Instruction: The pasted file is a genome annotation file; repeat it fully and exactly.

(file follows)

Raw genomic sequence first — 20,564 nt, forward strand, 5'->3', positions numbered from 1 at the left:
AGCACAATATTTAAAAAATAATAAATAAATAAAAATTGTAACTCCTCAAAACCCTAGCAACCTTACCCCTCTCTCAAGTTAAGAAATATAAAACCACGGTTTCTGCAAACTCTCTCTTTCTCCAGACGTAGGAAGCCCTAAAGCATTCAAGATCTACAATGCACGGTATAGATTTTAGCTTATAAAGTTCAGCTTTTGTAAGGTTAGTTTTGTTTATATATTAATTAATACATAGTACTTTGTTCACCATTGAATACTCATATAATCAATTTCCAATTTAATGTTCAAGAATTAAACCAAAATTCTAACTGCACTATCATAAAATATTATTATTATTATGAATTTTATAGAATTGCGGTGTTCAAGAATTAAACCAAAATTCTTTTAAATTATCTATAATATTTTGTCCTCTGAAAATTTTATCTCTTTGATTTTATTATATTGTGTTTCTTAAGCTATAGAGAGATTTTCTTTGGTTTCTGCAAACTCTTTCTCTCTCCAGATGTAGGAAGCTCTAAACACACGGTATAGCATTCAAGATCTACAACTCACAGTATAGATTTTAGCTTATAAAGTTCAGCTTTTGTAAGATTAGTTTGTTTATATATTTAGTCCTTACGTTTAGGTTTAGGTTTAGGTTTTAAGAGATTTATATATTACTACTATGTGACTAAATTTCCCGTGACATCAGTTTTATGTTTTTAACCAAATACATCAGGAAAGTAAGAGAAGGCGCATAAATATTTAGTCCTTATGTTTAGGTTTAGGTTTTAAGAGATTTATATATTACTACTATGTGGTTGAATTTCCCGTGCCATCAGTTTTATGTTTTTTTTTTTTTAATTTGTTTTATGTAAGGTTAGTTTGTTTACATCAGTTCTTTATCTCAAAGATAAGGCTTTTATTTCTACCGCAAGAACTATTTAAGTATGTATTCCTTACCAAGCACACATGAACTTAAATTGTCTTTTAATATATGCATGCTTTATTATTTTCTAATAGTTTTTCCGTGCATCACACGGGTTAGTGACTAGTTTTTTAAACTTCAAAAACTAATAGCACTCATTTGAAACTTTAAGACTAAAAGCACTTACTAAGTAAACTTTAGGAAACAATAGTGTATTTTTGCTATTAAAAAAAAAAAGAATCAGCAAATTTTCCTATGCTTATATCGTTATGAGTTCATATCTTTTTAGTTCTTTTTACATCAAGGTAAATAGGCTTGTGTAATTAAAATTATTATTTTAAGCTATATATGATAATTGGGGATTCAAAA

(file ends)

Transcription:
Raw genomic sequence first — 20,564 nt, forward strand, 5'->3', positions numbered from 1 at the left:
AGCACAATATTTAAAAAATAATAAATAAATAAAAATTGTAACTCCTCAAAACCCTAGCAACCTTACCCCTCTCTCAAGTTAAGAAATATAAAACCACGGTTTCTGCAAACTCTCTCTTTCTCCAGACGTAGGAAGCCCTAAAGCATTCAAGATCTACAATGCACGGTATAGATTTTAGCTTATAAAGTTCAGCTTTTGTAAGGTTAGTTTTGTTTATATATTAATTAATACATAGTACTTTGTTCACCATTGAATACTCATATAATCAATTTCCAATTTAATGTTCAAGAATTAAACCAAAATTCTAACTGCACTATCATAAAATATTATTATTATTATGAATTTTATAGAATTGCGGTGTTCAAGAATTAAACCAAAATTCTTTTAAATTATCTATAATATTTTGTCCTCTGAAAATTTTATCTCTTTGATTTTATTATATTGTGTTTCTTAAGCTATAGAGAGATTTTCTTTGGTTTCTGCAAACTCTTTCTCTCTCCAGATGTAGGAAGCTCTAAACACACGGTATAGCATTCAAGATCTACAACTCACAGTATAGATTTTAGCTTATAAAGTTCAGCTTTTGTAAGATTAGTTTGTTTATATATTTAGTCCTTACGTTTAGGTTTAGGTTTAGGTTTTAAGAGATTTATATATTACTACTATGTGACTAAATTTCCCGTGACATCAGTTTTATGTTTTTAACCAAATACATCAGGAAAGTAAGAGAAGGCGCATAAATATTTAGTCCTTATGTTTAGGTTTAGGTTTTAAGAGATTTATATATTACTACTATGTGGTTGAATTTCCCGTGCCATCAGTTTTATGTTTTTTTTTTTTTAATTTGTTTTATGTAAGGTTAGTTTGTTTACATCAGTTCTTTATCTCAAAGATAAGGCTTTTATTTCTACCGCAAGAACTATTTAAGTATGTATTCCTTACCAAGCACACATGAACTTAAATTGTCTTTTAATATATGCATGCTTTATTATTTTCTAATAGTTTTTCCGTGCATCACACGGGTTAGTGACTAGTTTTTTAAACTTCAAAAACTAATAGCACTCATTTGAAACTTTAAGACTAAAAGCACTTACTAAGTAAACTTTAGGAAACAATAGTGTATTTTTGCTATTAAAAAAAAAAAGAATCAGCAAATTTTCCTATGCTTATATCGTTATGAGTTCATATCTTTTTAGTTCTTTTTACATCAAGGTAAATAGGCTTGTGTAATTAAAATTATTATTTTAAGCTATATATGATAATTGGGGATTCAAAA